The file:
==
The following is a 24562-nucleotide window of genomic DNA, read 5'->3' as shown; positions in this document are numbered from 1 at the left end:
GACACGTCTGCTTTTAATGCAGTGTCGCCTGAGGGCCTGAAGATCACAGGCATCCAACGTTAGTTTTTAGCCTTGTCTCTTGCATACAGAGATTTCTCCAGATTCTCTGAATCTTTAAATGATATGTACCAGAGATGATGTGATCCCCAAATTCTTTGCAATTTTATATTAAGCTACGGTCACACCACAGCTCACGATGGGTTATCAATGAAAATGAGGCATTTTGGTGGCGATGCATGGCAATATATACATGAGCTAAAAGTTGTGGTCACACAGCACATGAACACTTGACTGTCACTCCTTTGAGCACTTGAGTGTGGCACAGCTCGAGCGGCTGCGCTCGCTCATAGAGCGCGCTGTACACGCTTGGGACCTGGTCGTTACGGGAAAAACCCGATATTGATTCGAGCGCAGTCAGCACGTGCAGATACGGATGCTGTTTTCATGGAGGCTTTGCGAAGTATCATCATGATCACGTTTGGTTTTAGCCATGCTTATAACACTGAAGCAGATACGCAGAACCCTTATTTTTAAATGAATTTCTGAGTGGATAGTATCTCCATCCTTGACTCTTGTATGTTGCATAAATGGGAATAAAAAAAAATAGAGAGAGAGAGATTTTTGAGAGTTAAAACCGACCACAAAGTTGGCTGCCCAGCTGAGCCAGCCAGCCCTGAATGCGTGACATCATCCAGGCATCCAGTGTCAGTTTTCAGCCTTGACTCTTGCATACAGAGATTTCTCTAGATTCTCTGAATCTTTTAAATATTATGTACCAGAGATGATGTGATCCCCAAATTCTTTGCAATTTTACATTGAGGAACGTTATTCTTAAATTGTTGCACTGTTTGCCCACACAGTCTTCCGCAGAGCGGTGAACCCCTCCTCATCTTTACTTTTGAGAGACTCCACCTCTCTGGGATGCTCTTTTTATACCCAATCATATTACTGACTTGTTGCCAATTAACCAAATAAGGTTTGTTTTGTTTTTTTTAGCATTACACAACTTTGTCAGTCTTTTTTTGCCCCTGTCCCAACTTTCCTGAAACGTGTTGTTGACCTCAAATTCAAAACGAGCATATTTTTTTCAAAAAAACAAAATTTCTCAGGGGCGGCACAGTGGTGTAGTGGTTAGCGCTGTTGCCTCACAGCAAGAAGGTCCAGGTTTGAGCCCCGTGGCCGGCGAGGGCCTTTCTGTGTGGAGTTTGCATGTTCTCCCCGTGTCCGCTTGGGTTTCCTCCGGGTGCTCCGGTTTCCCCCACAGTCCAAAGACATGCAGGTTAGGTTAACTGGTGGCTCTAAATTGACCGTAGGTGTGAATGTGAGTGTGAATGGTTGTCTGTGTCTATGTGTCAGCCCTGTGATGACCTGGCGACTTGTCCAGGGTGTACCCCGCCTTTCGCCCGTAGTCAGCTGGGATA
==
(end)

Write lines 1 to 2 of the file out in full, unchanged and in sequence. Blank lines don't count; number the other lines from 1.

The following is a 24562-nucleotide window of genomic DNA, read 5'->3' as shown; positions in this document are numbered from 1 at the left end:
GACACGTCTGCTTTTAATGCAGTGTCGCCTGAGGGCCTGAAGATCACAGGCATCCAACGTTAGTTTTTAGCCTTGTCTCTTGCATACAGAGATTTCTCCAGATTCTCTGAATCTTTAAATGATATGTACCAGAGATGATGTGATCCCCAAATTCTTTGCAATTTTATATTAAGCTACGGTCACACCACAGCTCACGATGGGTTATCAATGAAAATGAGGCATTTTGGTGGCGATGCATGGCAATATATACATGAGCTAAAAGTTGTGGTCACACAGCACATGAACACTTGACTGTCACTCCTTTGAGCACTTGAGTGTGGCACAGCTCGAGCGGCTGCGCTCGCTCATAGAGCGCGCTGTACACGCTTGGGACCTGGTCGTTACGGGAAAAACCCGATATTGATTCGAGCGCAGTCAGCACGTGCAGATACGGATGCTGTTTTCATGGAGGCTTTGCGAAGTATCATCATGATCACGTTTGGTTTTAGCCATGCTTATAACACTGAAGCAGATACGCAGAACCCTTATTTTTAAATGAATTTCTGAGTGGATAGTATCTCCATCCTTGACTCTTGTATGTTGCATAAATGGGAATAAAAAAAAATAGAGAGAGAGAGATTTTTGAGAGTTAAAACCGACCACAAAGTTGGCTGCCCAGCTGAGCCAGCCAGCCCTGAATGCGTGACATCATCCAGGCATCCAGTGTCAGTTTTCAGCCTTGACTCTTGCATACAGAGATTTCTCTAGATTCTCTGAATCTTTTAAATATTATGTACCAGAGATGATGTGATCCCCAAATTCTTTGCAATTTTACATTGAGGAACGTTATTCTTAAATTGTTGCACTGTTTGCCCACACAGTCTTCCGCAGAGCGGTGAACCCCTCCTCATCTTTACTTTTGAGAGACTCCACCTCTCTGGGATGCTCTTTTTATACCCAATCATATTACTGACTTGTTGCCAATTAACCAAATAAGGTTTGTTTTGTTTTTTTTAGCATTACACAACTTTGTCAGTCTTTTTTTGCCCCTGTCCCAACTTTCCTGAAACGTGTTGTTGACCTCAAATTCAAAACGAGCATATTTTTTTCAAAAAAACAAAATTTCTCAGGGGCGGCACAGTGGTGTAGTGGTTAGCGCTGTTGCCTCACAGCAAGAAGGTCCAGGTTTGAGCCCCGTGGCCGGCGAGGGCCTTTCTGTGTGGAGTTTGCATGTTCTCCCCGTGTCCGCTTGGGTTTCCTCCGGGTGCTCCGGTTTCCCCCACAGTCCAAAGACATGCAGGTTAGGTTAACTGGTGGCTCTAAATTGACCGTAGGTGTGAATGTGAGTGTGAATGGTTGTCTGTGTCTATGTGTCAGCCCTGTGATGACCTGGCGACTTGTCCAGGGTGTACCCCGCCTTTCGCCCGTAGTCAGCTGGGATA